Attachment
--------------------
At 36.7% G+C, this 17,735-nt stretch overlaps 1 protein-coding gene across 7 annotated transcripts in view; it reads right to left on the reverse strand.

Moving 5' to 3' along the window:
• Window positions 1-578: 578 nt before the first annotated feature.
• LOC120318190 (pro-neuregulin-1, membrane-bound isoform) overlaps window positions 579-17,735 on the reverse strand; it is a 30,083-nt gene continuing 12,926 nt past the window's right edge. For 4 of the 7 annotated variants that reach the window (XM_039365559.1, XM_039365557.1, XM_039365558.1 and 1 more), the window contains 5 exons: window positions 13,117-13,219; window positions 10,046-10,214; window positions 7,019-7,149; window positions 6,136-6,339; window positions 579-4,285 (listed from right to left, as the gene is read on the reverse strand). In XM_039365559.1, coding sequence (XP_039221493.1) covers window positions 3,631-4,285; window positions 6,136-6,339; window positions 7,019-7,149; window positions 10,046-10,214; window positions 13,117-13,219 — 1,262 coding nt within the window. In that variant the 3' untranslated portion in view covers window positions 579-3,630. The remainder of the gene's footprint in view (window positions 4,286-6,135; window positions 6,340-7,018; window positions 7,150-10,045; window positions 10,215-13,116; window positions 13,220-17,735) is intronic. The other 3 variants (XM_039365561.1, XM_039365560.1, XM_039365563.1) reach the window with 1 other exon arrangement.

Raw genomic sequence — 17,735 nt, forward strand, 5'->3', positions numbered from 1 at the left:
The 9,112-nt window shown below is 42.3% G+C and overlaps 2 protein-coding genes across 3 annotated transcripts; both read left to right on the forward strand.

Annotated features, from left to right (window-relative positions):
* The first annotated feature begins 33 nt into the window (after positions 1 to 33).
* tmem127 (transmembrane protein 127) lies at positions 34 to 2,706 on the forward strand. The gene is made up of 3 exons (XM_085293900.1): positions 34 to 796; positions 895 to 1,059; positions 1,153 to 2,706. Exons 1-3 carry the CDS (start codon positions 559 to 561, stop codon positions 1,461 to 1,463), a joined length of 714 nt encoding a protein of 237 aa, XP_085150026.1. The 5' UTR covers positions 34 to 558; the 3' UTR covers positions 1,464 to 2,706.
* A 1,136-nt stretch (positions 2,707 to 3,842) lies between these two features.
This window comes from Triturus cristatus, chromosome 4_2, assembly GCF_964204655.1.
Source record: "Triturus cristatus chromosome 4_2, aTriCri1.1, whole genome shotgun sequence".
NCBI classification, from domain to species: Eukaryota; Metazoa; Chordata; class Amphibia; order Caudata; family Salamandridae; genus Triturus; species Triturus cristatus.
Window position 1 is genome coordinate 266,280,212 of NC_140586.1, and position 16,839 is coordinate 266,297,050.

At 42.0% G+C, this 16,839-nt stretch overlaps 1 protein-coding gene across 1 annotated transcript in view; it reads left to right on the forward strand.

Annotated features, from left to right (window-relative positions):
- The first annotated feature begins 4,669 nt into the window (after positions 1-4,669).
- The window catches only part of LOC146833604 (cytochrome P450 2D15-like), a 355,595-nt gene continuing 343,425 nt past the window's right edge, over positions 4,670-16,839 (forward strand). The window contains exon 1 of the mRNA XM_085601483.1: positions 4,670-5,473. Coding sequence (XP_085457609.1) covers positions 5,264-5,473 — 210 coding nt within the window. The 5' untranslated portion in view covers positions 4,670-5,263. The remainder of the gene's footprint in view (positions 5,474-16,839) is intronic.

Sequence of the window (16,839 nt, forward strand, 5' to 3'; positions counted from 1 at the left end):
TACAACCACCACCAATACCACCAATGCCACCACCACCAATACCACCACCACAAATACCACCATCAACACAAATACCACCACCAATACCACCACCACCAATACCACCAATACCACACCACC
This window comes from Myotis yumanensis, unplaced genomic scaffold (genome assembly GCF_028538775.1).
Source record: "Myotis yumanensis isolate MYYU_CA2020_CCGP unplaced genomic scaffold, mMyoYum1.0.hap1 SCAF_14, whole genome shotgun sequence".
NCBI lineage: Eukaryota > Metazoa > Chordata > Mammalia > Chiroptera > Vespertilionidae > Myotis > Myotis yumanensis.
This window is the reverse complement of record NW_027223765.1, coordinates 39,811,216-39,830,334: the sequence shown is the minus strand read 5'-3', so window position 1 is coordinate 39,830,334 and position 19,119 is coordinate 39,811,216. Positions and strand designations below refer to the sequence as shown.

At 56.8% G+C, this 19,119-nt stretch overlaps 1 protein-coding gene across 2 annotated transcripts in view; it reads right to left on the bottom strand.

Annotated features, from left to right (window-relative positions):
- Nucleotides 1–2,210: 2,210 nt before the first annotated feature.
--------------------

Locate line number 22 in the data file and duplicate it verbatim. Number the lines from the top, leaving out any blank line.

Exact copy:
Source record: "Myotis yumanensis isolate MYYU_CA2020_CCGP unplaced genomic scaffold, mMyoYum1.0.hap1 SCAF_14, whole genome shotgun sequence".